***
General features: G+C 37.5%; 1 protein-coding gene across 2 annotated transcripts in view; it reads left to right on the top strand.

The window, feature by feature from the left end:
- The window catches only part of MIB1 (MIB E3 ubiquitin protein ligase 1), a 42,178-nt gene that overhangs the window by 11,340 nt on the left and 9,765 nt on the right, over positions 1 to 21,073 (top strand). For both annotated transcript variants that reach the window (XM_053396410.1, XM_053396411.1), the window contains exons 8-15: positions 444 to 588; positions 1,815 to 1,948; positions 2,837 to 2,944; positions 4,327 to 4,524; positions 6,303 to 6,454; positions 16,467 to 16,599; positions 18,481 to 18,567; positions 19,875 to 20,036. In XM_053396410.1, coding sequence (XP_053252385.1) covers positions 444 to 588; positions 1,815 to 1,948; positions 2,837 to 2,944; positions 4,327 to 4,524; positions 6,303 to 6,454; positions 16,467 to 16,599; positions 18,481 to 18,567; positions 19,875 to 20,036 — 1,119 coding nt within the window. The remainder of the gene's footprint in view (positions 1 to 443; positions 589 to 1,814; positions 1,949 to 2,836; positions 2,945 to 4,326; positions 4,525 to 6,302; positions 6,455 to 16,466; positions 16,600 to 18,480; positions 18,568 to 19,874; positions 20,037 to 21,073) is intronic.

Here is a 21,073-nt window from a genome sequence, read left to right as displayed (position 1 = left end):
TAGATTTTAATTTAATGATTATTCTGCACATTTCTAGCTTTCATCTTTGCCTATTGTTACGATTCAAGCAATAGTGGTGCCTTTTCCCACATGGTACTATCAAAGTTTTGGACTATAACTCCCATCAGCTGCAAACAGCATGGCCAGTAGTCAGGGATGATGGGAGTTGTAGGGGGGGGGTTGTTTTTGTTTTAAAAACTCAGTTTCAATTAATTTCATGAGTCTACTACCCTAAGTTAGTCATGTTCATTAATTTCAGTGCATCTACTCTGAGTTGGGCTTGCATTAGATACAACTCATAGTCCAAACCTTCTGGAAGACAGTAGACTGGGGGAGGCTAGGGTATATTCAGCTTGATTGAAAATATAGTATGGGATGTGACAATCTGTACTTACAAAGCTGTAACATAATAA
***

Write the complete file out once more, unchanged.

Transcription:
General features: G+C 37.5%; 1 protein-coding gene across 2 annotated transcripts in view; it reads left to right on the top strand.

The window, feature by feature from the left end:
- The window catches only part of MIB1 (MIB E3 ubiquitin protein ligase 1), a 42,178-nt gene that overhangs the window by 11,340 nt on the left and 9,765 nt on the right, over positions 1 to 21,073 (top strand). For both annotated transcript variants that reach the window (XM_053396410.1, XM_053396411.1), the window contains exons 8-15: positions 444 to 588; positions 1,815 to 1,948; positions 2,837 to 2,944; positions 4,327 to 4,524; positions 6,303 to 6,454; positions 16,467 to 16,599; positions 18,481 to 18,567; positions 19,875 to 20,036. In XM_053396410.1, coding sequence (XP_053252385.1) covers positions 444 to 588; positions 1,815 to 1,948; positions 2,837 to 2,944; positions 4,327 to 4,524; positions 6,303 to 6,454; positions 16,467 to 16,599; positions 18,481 to 18,567; positions 19,875 to 20,036 — 1,119 coding nt within the window. The remainder of the gene's footprint in view (positions 1 to 443; positions 589 to 1,814; positions 1,949 to 2,836; positions 2,945 to 4,326; positions 4,525 to 6,302; positions 6,455 to 16,466; positions 16,600 to 18,480; positions 18,568 to 19,874; positions 20,037 to 21,073) is intronic.

Here is a 21,073-nt window from a genome sequence, read left to right as displayed (position 1 = left end):
TAGATTTTAATTTAATGATTATTCTGCACATTTCTAGCTTTCATCTTTGCCTATTGTTACGATTCAAGCAATAGTGGTGCCTTTTCCCACATGGTACTATCAAAGTTTTGGACTATAACTCCCATCAGCTGCAAACAGCATGGCCAGTAGTCAGGGATGATGGGAGTTGTAGGGGGGGGGTTGTTTTTGTTTTAAAAACTCAGTTTCAATTAATTTCATGAGTCTACTACCCTAAGTTAGTCATGTTCATTAATTTCAGTGCATCTACTCTGAGTTGGGCTTGCATTAGATACAACTCATAGTCCAAACCTTCTGGAAGACAGTAGACTGGGGGAGGCTAGGGTATATTCAGCTTGATTGAAAATATAGTATGGGATGTGACAATCTGTACTTACAAAGCTGTAACATAATAA